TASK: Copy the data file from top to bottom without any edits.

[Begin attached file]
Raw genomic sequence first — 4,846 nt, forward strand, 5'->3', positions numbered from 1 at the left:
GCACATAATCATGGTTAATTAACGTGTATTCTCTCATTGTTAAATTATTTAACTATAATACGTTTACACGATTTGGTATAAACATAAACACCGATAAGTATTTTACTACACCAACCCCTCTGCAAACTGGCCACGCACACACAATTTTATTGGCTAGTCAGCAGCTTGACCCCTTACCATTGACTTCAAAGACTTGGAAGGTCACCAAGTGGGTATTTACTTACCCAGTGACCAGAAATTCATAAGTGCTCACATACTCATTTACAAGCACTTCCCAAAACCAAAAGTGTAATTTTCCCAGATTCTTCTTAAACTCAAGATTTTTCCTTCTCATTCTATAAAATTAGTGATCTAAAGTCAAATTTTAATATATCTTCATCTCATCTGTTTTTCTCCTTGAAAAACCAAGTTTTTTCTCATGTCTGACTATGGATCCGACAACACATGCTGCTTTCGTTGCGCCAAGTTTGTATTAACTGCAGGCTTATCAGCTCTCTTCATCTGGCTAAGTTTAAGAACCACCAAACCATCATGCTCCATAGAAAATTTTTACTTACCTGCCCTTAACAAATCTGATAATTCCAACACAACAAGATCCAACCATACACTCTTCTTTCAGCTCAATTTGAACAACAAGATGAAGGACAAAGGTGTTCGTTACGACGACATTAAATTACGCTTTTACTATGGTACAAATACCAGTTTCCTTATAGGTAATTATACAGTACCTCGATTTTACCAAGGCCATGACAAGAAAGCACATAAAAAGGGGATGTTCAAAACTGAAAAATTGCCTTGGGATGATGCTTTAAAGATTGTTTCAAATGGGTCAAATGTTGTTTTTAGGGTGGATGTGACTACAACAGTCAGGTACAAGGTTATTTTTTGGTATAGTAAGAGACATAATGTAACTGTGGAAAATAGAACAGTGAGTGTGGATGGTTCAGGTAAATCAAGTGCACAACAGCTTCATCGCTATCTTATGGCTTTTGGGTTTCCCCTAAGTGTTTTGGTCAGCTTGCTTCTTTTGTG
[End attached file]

Raw genomic sequence first — 4,846 nt, forward strand, 5'->3', positions numbered from 1 at the left:
GCACATAATCATGGTTAATTAACGTGTATTCTCTCATTGTTAAATTATTTAACTATAATACGTTTACACGATTTGGTATAAACATAAACACCGATAAGTATTTTACTACACCAACCCCTCTGCAAACTGGCCACGCACACACAATTTTATTGGCTAGTCAGCAGCTTGACCCCTTACCATTGACTTCAAAGACTTGGAAGGTCACCAAGTGGGTATTTACTTACCCAGTGACCAGAAATTCATAAGTGCTCACATACTCATTTACAAGCACTTCCCAAAACCAAAAGTGTAATTTTCCCAGATTCTTCTTAAACTCAAGATTTTTCCTTCTCATTCTATAAAATTAGTGATCTAAAGTCAAATTTTAATATATCTTCATCTCATCTGTTTTTCTCCTTGAAAAACCAAGTTTTTTCTCATGTCTGACTATGGATCCGACAACACATGCTGCTTTCGTTGCGCCAAGTTTGTATTAACTGCAGGCTTATCAGCTCTCTTCATCTGGCTAAGTTTAAGAACCACCAAACCATCATGCTCCATAGAAAATTTTTACTTACCTGCCCTTAACAAATCTGATAATTCCAACACAACAAGATCCAACCATACACTCTTCTTTCAGCTCAATTTGAACAACAAGATGAAGGACAAAGGTGTTCGTTACGACGACATTAAATTACGCTTTTACTATGGTACAAATACCAGTTTCCTTATAGGTAATTATACAGTACCTCGATTTTACCAAGGCCATGACAAGAAAGCACATAAAAAGGGGATGTTCAAAACTGAAAAATTGCCTTGGGATGATGCTTTAAAGATTGTTTCAAATGGGTCAAATGTTGTTTTTAGGGTGGATGTGACTACAACAGTCAGGTACAAGGTTATTTTTTGGTATAGTAAGAGACATAATGTAACTGTGGAAAATAGAACAGTGAGTGTGGATGGTTCAGGTAAATCAAGTGCACAACAGCTTCATCGCTATCTTATGGCTTTTGGGTTTCCCCTAAGTGTTTTGGTCAGCTTGCTTCTTTTGTG